The conflict in Ukraine has revealed the negative effect of decades of low defense spending by members of the bloc, according to a draft European Commission document.
The European Union has listed deficiencies found in its defenses that have been exposed due to the conflict in Ukraine, media reported on Friday after reviewing a draft European Commission document.
According to the document, which was seen by the Bloomberg news agency and the Spanish newspaper El País, the main gaps included air and anti-missile defense systems; ground, air, and sea combat capabilities, such as submarines and tanks; as well as secure satellite connectivity and cyber defense.
Member states also experienced ammunition and missile shortages due to their shipments to Ukrainian government forces in the midst of a conflict with Russia.
The draft document noted that events in Ukraine have significantly deteriorated the security landscape in the EU and revealed the negative effects of decades of low defense spending by members of the bloc.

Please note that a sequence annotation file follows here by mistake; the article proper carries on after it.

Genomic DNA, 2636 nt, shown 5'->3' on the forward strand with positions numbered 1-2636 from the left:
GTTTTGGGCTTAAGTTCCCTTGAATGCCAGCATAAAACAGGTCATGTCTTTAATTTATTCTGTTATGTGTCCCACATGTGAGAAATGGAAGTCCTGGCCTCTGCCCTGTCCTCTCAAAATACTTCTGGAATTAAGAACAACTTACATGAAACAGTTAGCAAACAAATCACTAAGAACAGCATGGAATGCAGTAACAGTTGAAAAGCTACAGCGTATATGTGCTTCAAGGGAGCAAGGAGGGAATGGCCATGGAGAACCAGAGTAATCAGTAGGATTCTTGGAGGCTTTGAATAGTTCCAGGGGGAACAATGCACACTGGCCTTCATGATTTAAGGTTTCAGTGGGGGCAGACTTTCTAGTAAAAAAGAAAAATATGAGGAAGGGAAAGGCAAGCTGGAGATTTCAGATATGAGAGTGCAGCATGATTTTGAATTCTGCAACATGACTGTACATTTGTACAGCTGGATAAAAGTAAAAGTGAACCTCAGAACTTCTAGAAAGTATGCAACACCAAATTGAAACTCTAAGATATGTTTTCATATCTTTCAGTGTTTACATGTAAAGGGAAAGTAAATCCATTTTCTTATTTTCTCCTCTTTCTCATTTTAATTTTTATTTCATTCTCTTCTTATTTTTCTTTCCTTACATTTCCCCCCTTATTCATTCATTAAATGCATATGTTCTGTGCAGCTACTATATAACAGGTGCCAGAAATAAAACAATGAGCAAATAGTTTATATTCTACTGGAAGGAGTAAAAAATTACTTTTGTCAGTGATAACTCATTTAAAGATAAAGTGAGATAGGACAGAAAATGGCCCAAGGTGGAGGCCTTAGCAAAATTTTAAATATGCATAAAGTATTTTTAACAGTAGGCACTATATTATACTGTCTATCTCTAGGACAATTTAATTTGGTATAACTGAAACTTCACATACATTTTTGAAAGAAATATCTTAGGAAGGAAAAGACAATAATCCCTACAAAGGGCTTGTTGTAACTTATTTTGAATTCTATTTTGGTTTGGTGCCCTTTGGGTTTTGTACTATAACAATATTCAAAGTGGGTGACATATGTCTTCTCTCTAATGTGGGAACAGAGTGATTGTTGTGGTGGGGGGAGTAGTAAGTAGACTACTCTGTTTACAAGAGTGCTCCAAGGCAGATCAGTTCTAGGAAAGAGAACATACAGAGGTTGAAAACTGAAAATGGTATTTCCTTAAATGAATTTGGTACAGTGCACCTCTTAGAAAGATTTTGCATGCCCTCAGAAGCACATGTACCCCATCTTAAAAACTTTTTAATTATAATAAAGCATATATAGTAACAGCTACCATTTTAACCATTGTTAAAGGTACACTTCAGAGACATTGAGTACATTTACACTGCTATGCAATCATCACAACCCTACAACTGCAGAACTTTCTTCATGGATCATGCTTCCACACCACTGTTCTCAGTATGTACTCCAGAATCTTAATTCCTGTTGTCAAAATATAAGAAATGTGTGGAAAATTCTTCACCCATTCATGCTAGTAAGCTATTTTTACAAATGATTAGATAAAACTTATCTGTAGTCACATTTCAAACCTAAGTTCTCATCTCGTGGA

The European Commission is proposing a new investment instrument, called Defend-EU, to centralize defense spending in the EU and make it more efficient. It should allow the 27-member union “map, coordinate, and incentivize joint development, acquisition, and ownership throughout the full lifecycle of defense equipment.” The document insists that joint arms purchases should become a norm and not an exception in the EU.
Brussels is also seeking to lift current exclusions from the European Investment Bank on defense projects and eventually set up a new joint procurement entity for the bloc.
Another suggestion is to introduce a unique EU solidarity reimbursement scheme, which will see other members help the countries that sent the most weapons to Ukraine to replenish their stockpiles.
“EU initiatives to foster defense cooperation also help to reinforce fairer transatlantic burden sharing and a more effective European contribution within NATO.” read the document.
The Commission estimated that EU countries will increase their defense spending, which was around 200 billion euros in 2021, by another 60 billion euros this year due to the conflict in Ukraine.
However, he acknowledged in the draft that the EU did not have much room left to boost its defenses within its current budget that had been approved in 2020. The authors of the document suggested a more thorough discussion of the events in Ukraine within the EU. with the aim of reviewing the needs of the European Defense Fund.
The draft of the document could be presented to EU ministers next week, the press reported.